After the ABL ended, Agler and Smith were quickly reunited with WNBA expansion team Minnesota in the summer of 1999. The Lynx struggled in their early years, though. Agler was let go a little over midway through his fourth season. The next year, 2003, the Lynx had their first winning record and playoff appearance under coach Suzie McConnell-Serio. They made the playoffs again in 2004 but were struggling once more in 2005.
During that season came the move that changed Smith's career: She was traded to Detroit. Shock coach Bill Laimbeer challenged Smith to improve her fitness and embrace the point guard role on a team with scorers such as Deanna Nolan, Swin Cash and Cheryl Ford.
"The biggest part for me was I loved playing the game," Smith said. "So if it was scoring, or setting a pick, or playing the point and putting the pieces together, it's all a chess match. But when I played the point guard, it was so much more challenging.
"It's all the little things that matter the most. You have to put the ball in the hole, but it's the cut, it's the pass, the screen. Those things matter even though they don't get a lot of attention. Those are the things I tried to pride myself on."
"Katie and Tamika [Catchings], in the trenches, those two could match up with almost anybody and cause problems." Coach Brian Agler on Katie Smith's defensive prowess
Detroit made the WNBA Finals in 2006, '07 and '08, winning the first and last of those. The Shock fell in five games to Phoenix in 2007. Smith was the MVP of the 2008 Finals, a sweep of San Antonio.
"I remember playing against her at Detroit," Bird said. "When you have a player like that running the point guard spot, and they had players like Swin and [Nolan], who was I guarding? I had to guard the point guard, and with Katie's strength, that was a tough matchup."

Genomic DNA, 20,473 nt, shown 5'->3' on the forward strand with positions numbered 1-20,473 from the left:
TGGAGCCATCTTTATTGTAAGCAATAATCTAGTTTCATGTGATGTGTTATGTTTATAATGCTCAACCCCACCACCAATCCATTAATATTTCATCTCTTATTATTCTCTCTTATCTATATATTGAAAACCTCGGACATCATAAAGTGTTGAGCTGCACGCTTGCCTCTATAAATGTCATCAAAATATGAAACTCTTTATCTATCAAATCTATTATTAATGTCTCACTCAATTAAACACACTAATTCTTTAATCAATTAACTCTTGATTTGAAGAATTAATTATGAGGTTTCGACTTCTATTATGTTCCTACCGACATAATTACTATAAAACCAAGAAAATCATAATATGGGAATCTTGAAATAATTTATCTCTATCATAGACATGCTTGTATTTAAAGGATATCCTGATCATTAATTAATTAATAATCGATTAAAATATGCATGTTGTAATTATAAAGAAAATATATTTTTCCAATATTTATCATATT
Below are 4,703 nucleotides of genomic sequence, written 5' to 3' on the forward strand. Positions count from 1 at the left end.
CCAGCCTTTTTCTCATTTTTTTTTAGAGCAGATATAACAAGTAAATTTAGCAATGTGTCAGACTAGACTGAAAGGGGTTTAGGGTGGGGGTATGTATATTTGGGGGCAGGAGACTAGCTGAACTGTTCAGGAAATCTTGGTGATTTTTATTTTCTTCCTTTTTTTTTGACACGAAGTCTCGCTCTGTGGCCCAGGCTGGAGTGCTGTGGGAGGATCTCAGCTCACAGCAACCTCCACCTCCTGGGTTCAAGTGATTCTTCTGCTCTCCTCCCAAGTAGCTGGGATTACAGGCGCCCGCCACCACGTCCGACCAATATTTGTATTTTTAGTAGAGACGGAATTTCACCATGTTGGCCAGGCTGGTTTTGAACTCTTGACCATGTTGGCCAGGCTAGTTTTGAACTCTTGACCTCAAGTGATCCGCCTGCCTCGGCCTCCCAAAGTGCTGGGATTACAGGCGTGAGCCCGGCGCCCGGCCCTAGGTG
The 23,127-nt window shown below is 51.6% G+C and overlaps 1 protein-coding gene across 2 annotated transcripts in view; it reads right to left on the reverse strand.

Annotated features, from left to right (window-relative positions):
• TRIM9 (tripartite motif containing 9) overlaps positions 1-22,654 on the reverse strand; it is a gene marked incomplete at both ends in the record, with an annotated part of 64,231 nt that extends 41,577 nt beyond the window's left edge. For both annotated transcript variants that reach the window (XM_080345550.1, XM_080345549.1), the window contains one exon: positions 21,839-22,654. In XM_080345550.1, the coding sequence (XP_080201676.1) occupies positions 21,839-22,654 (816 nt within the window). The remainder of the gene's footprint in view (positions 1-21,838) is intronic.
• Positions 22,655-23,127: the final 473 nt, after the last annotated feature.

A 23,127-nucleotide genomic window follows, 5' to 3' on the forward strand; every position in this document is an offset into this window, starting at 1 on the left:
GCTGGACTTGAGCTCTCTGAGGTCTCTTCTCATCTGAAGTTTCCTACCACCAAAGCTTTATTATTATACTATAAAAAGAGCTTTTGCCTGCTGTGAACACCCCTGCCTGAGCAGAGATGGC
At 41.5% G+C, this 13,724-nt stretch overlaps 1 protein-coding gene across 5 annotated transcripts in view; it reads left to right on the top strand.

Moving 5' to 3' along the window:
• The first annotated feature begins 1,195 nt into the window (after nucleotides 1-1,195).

Laimbeer left the Shock during the 2009 season, after which the team left Detroit for Tulsa. Smith was one of the Shock stars who did not go to Tulsa. At the end of her career, she played one season in Washington, two in Seattle and one in New York before moving into an assistant's role with the Liberty. This past season, she took over as New York's head coach.
Smith finished her WNBA career with 6,452 points, currently fifth on the league's scoring list. In 15 WNBA seasons, she averaged 13.4 points, 2.9 rebounds and 2.6 assists. She's seventh in career win shares at 59.77. She also won Olympic gold medals with the U.S. team in 2000, 2004 and 2008.
Smith said she has brought the same things to coaching that she did to playing -- and to everything else she has ever done.
"I'm a worker, and whatever I need to do, I'll do," she said. "All of us put hours in the gym that nobody sees. In the pros, you're on your own a lot, and you're always motivating yourself. You have to think the game, you have to be a good athlete and you have to love being tested.
"With coaching, it is work, but it's also not work. Because you get to be around players to help them have the best careers they can possibly have. I like to game plan. I like managing all the players, the personalities. I have to figure out how to push buttons and put the right combos out there. But it's fun. It's exciting because I love the game so much."